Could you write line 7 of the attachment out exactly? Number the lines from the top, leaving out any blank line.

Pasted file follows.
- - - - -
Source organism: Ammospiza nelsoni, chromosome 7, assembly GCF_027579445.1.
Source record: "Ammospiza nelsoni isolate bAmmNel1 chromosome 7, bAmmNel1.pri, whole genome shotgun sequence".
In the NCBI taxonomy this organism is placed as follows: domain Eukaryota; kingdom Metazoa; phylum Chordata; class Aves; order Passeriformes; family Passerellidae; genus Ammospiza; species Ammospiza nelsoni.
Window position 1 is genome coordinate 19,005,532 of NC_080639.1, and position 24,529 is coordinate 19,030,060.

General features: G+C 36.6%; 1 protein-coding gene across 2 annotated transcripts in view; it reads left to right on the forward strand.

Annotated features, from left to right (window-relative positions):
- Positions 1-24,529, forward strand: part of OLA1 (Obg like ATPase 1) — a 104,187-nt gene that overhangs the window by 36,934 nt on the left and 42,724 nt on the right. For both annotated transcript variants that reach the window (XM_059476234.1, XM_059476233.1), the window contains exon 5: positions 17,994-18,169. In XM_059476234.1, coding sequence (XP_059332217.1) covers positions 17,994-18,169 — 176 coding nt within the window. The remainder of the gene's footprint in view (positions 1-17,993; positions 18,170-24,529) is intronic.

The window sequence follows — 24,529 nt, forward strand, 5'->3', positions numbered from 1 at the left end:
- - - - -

- Positions 1-24,529, forward strand: part of OLA1 (Obg like ATPase 1) — a 104,187-nt gene that overhangs the window by 36,934 nt on the left and 42,724 nt on the right. For both annotated transcript variants that reach the window (XM_059476234.1, XM_059476233.1), the window contains exon 5: positions 17,994-18,169. In XM_059476234.1, coding sequence (XP_059332217.1) covers positions 17,994-18,169 — 176 coding nt within the window. The remainder of the gene's footprint in view (positions 1-17,993; positions 18,170-24,529) is intronic.